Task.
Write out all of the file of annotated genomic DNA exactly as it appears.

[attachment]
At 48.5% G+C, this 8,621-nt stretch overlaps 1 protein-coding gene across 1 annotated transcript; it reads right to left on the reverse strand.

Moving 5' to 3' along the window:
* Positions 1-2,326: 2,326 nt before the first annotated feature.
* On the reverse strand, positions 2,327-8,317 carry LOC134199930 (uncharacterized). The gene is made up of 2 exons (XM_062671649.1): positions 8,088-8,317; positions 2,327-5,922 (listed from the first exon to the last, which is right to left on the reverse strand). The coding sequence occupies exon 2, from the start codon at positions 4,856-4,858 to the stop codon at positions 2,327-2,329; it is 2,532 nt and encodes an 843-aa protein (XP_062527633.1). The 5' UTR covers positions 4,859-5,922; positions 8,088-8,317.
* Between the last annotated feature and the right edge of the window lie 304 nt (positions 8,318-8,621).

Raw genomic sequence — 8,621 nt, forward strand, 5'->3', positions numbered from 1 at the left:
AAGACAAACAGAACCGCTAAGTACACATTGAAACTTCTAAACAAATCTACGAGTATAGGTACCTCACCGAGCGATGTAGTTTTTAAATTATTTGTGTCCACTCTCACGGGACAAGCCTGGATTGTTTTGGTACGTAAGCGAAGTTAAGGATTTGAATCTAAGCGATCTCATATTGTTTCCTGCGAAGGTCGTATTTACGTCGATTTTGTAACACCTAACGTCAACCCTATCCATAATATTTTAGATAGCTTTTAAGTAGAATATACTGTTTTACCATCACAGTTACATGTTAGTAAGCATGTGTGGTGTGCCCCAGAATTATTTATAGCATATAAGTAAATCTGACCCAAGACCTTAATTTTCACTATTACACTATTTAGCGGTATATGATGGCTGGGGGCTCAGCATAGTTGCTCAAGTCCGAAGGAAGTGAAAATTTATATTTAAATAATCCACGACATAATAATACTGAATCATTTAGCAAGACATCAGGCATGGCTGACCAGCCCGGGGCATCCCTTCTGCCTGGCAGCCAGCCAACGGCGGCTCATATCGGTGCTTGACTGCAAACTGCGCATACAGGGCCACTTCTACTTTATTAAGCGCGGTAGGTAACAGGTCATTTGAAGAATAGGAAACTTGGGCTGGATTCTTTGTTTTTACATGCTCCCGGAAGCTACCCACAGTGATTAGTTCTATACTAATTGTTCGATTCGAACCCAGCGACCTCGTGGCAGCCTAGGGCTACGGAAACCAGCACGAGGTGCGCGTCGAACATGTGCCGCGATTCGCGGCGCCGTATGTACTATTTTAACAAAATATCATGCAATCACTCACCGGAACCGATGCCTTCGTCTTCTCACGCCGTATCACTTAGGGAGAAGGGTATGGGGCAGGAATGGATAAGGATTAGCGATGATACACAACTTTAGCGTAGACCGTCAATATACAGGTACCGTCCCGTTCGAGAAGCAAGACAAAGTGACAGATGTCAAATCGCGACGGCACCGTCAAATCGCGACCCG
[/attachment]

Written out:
At 48.5% G+C, this 8,621-nt stretch overlaps 1 protein-coding gene across 1 annotated transcript; it reads right to left on the reverse strand.

Moving 5' to 3' along the window:
* Positions 1-2,326: 2,326 nt before the first annotated feature.
* On the reverse strand, positions 2,327-8,317 carry LOC134199930 (uncharacterized). The gene is made up of 2 exons (XM_062671649.1): positions 8,088-8,317; positions 2,327-5,922 (listed from the first exon to the last, which is right to left on the reverse strand). The coding sequence occupies exon 2, from the start codon at positions 4,856-4,858 to the stop codon at positions 2,327-2,329; it is 2,532 nt and encodes an 843-aa protein (XP_062527633.1). The 5' UTR covers positions 4,859-5,922; positions 8,088-8,317.
* Between the last annotated feature and the right edge of the window lie 304 nt (positions 8,318-8,621).

Raw genomic sequence — 8,621 nt, forward strand, 5'->3', positions numbered from 1 at the left:
AAGACAAACAGAACCGCTAAGTACACATTGAAACTTCTAAACAAATCTACGAGTATAGGTACCTCACCGAGCGATGTAGTTTTTAAATTATTTGTGTCCACTCTCACGGGACAAGCCTGGATTGTTTTGGTACGTAAGCGAAGTTAAGGATTTGAATCTAAGCGATCTCATATTGTTTCCTGCGAAGGTCGTATTTACGTCGATTTTGTAACACCTAACGTCAACCCTATCCATAATATTTTAGATAGCTTTTAAGTAGAATATACTGTTTTACCATCACAGTTACATGTTAGTAAGCATGTGTGGTGTGCCCCAGAATTATTTATAGCATATAAGTAAATCTGACCCAAGACCTTAATTTTCACTATTACACTATTTAGCGGTATATGATGGCTGGGGGCTCAGCATAGTTGCTCAAGTCCGAAGGAAGTGAAAATTTATATTTAAATAATCCACGACATAATAATACTGAATCATTTAGCAAGACATCAGGCATGGCTGACCAGCCCGGGGCATCCCTTCTGCCTGGCAGCCAGCCAACGGCGGCTCATATCGGTGCTTGACTGCAAACTGCGCATACAGGGCCACTTCTACTTTATTAAGCGCGGTAGGTAACAGGTCATTTGAAGAATAGGAAACTTGGGCTGGATTCTTTGTTTTTACATGCTCCCGGAAGCTACCCACAGTGATTAGTTCTATACTAATTGTTCGATTCGAACCCAGCGACCTCGTGGCAGCCTAGGGCTACGGAAACCAGCACGAGGTGCGCGTCGAACATGTGCCGCGATTCGCGGCGCCGTATGTACTATTTTAACAAAATATCATGCAATCACTCACCGGAACCGATGCCTTCGTCTTCTCACGCCGTATCACTTAGGGAGAAGGGTATGGGGCAGGAATGGATAAGGATTAGCGATGATACACAACTTTAGCGTAGACCGTCAATATACAGGTACCGTCCCGTTCGAGAAGCAAGACAAAGTGACAGATGTCAAATCGCGACGGCACCGTCAAATCGCGACCCG